The pig iron contains unwanted accompanying elements such as carbon, silicon, sulphur and phosphorus. These components are removed in a so-called oxygen steel converter through the injection of oxygen, whereby the impurities are oxidised and floated on the liquid metal bath in the form of slag.
The blowing process lasts about 20 minutes and generates a lot of heat. The converter is therefore charged with up to 25% scrap in order to cool down the reaction heat. The addition of lime supports slag formation. After completion of the blowing process, the slag and pig iron are separated by tapping the convertor. The converter is tilted into the tapping position for this purpose. The melt is guided into a steel ladle via the tap hole. The slag is retained in the converter and subsequently re-utilised.
The largest converter vessels worldwide currently contain up to 400 tonnes of crude steel. In addition to the pure oxygen top-blowing process (LD converters), converters with blowing from below (OBM converters) or with combined blowing from above and below (K-OBM converters) are also used nowadays. Inert gases, acting as stirrers, can be inserted from the bottom or the side walls during the blowing process to improve mixing in the converter vessel.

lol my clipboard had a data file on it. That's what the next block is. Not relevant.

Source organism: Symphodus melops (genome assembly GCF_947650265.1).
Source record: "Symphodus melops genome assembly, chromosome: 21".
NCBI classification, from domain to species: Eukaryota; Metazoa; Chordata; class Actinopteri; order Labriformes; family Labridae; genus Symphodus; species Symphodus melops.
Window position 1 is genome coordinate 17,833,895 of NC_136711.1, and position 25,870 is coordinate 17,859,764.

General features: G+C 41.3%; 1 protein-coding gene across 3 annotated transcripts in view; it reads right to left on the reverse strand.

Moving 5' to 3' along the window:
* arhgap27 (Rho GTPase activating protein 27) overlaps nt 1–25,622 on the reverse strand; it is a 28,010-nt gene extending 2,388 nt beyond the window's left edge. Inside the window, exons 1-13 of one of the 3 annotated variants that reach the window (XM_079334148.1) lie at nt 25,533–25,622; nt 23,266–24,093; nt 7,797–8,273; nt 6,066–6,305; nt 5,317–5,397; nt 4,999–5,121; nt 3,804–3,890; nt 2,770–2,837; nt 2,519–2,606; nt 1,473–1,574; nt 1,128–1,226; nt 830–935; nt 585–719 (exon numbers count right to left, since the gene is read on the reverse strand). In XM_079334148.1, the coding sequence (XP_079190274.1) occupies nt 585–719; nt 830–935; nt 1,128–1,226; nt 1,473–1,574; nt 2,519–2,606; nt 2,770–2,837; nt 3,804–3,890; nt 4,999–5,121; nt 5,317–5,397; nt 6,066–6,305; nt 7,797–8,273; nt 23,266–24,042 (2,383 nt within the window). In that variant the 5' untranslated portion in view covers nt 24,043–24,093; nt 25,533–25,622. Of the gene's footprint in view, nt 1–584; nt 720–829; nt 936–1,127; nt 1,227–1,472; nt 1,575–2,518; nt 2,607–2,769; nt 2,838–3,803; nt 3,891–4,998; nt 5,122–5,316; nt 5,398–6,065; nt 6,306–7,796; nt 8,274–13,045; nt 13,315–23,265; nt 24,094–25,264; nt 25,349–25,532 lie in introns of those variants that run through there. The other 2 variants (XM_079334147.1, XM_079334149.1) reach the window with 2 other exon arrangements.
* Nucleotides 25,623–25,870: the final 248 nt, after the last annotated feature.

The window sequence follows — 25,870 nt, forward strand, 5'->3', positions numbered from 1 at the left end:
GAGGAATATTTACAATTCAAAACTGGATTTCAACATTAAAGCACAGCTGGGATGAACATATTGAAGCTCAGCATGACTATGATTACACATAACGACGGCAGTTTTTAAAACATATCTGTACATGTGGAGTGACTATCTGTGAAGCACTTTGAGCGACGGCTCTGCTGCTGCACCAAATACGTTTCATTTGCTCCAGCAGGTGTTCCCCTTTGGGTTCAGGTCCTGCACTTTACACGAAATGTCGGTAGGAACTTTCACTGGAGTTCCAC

Crude steel production in the electric arc furnace
Steels based on scrap are melted in electric arc furnaces. The electric arc converts the electrical energy into heat for melting very efficiently and with a high energy density. Apart from scrap, charges can also consist of sponge iron (DRI or HBI) and/or liquid or solid pig iron. Basically, any type of steel can be produced via the electric arc furnace route.
Graphite electrodes conduct the electricity and generate the electric arc.
The main components of the electric arc furnace are the furnace vessel with the tapping bay and work access opening, the removable cover with the graphite electrodes, and the tilting system. The furnace vessel has a refractory lining. The cover is lifted and swivelled to the side to allow filling of the furnace. The scrap is transported over the furnace in scrap baskets that are emptied into the furnace. Then the cover is replaced, the electrodes are lowered and the electric arc ignited on the cold scrap. During the melting process, temperatures of up to 3500°C are created in the arc and up to 1800°C in the steel melt. Additional injection of oxygen or another fuel-gas mixture accelerates the melting process. The furnace is tilted to empty the contents into the steel ladle once the desired chemical composition and steel